3 under-reported stories from the B.C. election

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      MLAs will return to the legislature on June 22 for what promises to be exciting times in B.C. politics.

      But some politicians narrowly missed crossing the finish line first in their constituencies. And had the parties approached this campaign slightly differently, perhaps British Columbians would have elected a majority government.

      Here are three apects of the campaign that haven't received much attention.

      1. NDP candidate Aman Singh barely losing to B.C. Liberal Jas Johal in Richmond-Queensborough

      The B.C. New Democrats didn't throw all of their resources at this constituency, believing that former Global BC broadcaster Jas Johal was a star candidate and unlikely to lose. Besides, the B.C. Liberals always win in Richmond, or so the narrative goes.

      In fact, Singh fell just 134 votes short and was far ahead in Queensborough, which is part of New Westminster.

      This occurred despite Singh, a multilingual lawyer, having once defended Inderjit Singh Reyat, who made the bombs placed on two Air India jets in 1985. This didn't endear Singh to the leadership of the influential Ross Street Sikh Temple across the Fraser River in South Vancouver.

      Partly as a result of this, Johal was able to squeek out a narrow win.

      With a little more effort from the party's head office, perhaps Aman Singh (right) would be joining John Horgan's caucus in Victoria.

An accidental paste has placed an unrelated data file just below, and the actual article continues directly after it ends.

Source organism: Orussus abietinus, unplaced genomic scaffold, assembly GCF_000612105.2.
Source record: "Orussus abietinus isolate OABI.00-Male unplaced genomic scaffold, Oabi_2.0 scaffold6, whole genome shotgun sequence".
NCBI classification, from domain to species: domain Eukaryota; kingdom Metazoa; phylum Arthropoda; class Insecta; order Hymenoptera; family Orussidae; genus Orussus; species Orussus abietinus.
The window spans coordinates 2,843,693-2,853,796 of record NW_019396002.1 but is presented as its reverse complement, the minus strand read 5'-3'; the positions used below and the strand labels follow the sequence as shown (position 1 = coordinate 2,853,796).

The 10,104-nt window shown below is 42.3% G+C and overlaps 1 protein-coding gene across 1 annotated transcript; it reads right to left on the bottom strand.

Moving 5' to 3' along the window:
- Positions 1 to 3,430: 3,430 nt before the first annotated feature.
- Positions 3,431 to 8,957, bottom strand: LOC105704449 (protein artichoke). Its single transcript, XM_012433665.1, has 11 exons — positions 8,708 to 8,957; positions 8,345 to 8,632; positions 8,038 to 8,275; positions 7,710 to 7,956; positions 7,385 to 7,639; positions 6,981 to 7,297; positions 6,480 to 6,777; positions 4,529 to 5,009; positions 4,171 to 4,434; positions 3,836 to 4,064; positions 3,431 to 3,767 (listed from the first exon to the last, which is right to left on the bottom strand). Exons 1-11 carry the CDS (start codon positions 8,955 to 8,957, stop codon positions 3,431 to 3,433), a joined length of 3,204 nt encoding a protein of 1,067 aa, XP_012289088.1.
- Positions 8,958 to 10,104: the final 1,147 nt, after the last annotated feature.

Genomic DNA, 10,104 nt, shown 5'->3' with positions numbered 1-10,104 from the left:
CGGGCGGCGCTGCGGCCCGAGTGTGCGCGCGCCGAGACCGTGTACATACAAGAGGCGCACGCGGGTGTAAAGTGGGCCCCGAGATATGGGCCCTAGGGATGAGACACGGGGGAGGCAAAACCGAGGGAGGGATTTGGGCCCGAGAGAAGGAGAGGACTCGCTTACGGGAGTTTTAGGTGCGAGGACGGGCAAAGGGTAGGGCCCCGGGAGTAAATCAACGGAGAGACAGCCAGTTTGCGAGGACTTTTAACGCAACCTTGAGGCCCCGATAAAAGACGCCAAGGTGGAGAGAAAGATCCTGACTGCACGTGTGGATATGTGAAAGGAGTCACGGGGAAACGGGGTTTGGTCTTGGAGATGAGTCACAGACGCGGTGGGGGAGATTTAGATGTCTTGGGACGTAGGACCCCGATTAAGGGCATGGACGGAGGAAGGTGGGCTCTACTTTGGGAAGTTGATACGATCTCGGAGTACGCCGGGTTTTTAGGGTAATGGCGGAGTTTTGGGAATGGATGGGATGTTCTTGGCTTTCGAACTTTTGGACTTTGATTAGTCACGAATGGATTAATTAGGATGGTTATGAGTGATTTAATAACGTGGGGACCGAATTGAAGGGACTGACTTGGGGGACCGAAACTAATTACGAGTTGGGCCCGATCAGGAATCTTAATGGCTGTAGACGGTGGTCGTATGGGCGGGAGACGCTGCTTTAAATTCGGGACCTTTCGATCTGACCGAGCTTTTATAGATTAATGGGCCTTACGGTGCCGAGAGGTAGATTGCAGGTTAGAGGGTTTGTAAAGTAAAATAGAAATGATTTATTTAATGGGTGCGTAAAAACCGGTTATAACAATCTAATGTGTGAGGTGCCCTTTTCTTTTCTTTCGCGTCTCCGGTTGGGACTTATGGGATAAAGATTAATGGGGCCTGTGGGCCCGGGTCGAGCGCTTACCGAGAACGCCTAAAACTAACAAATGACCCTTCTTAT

Charlie Smith

      2. B.C. Liberal candidate Naomi Yamamoto's surprising loss to the NDP's Bowinn Ma in North Vancouver–Lonsdale

      Much was made of B.C. Liberal Leader Christy Clark's brief encounter with a woman named Linda in a North Vancouver grocery store. However, Yamamoto's downfall was really caused by the political mobilization of Iranian Canadians in the constituency. They were thrilled by the nomination of one of their own as the NDP candidate in nearby West Vancouver–Capilano. And Ma and Horgan assiduously courted Iranian Canadians for a long time in advance of voting day.

      It didn't help Yamamoto that Clark has been an ardent and uniquivocal supporter of the state of Israel. That's because North Vancouver–Lonsdale is home to many Muslims of Persian ancestry, and Israeli prime minister Benjamin Netanyahu has slammed efforts by western countries to create a lasting peace with Iran. 

      On election night, Ma won by nearly 2,000 votes against a candidate who wasn't disliked in her constituency.

      Two-term B.C. Liberal MLA Naomi Yamamoto's loss can be partially attributed to the impact of voters of Persian ancestry.

      3. Christy Clark's failure to connect with voters of South Asian ancestry

      The B.C. Liberals lost many consituencies with a large number of voters of South Asian heritage. The primary reason—the B.C. Liberals' promise to allow ride-sharing services like Uber—has received media coverage. But the premier failed in other areas.

      She tried to make the case that Gurminder Singh Parihar would make history by being the first turbaned Sikh elected to the legislature. He lost badly to the NDP's Harry Bains in Surrey-Newton.

      Clark also proclaimed April as Sikh Heritage Month and recognized South Asian historic places. That proved to be a political bust.

      And perhaps worst of all, she relied on a former senior RCMP officer, Amrik Virk, to act as her primary liaison to the South Asian community. Virk was thumped by more than 2,000 votes in Surrey-Guildford by a white candidate, the NDP's Garry Begg, who is also a former senior Mountie.